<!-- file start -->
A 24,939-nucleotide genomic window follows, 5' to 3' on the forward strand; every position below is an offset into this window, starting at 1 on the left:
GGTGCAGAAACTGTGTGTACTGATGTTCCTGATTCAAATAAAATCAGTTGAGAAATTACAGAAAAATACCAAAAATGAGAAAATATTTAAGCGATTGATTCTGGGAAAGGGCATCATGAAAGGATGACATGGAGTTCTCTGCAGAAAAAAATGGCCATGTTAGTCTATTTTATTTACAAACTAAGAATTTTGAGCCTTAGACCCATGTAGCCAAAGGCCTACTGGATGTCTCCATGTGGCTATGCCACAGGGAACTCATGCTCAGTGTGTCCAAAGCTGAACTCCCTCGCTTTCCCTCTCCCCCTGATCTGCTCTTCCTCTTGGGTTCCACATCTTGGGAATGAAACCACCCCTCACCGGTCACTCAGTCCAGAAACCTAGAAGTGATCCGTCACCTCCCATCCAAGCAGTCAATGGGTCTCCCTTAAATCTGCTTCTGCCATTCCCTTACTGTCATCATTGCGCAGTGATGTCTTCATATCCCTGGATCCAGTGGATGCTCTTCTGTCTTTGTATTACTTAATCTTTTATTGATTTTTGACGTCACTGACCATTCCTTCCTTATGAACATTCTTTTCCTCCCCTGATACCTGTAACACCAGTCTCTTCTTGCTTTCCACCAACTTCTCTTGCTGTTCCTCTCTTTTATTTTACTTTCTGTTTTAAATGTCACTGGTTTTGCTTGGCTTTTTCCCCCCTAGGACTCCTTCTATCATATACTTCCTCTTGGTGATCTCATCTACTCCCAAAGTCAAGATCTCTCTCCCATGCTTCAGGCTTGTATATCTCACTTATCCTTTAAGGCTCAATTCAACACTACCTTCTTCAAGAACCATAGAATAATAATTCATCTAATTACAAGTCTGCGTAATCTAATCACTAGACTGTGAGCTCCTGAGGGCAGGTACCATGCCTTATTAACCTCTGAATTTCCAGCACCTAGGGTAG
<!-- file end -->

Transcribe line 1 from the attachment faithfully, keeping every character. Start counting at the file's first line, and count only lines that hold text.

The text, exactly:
A 24,939-nucleotide genomic window follows, 5' to 3' on the forward strand; every position below is an offset into this window, starting at 1 on the left: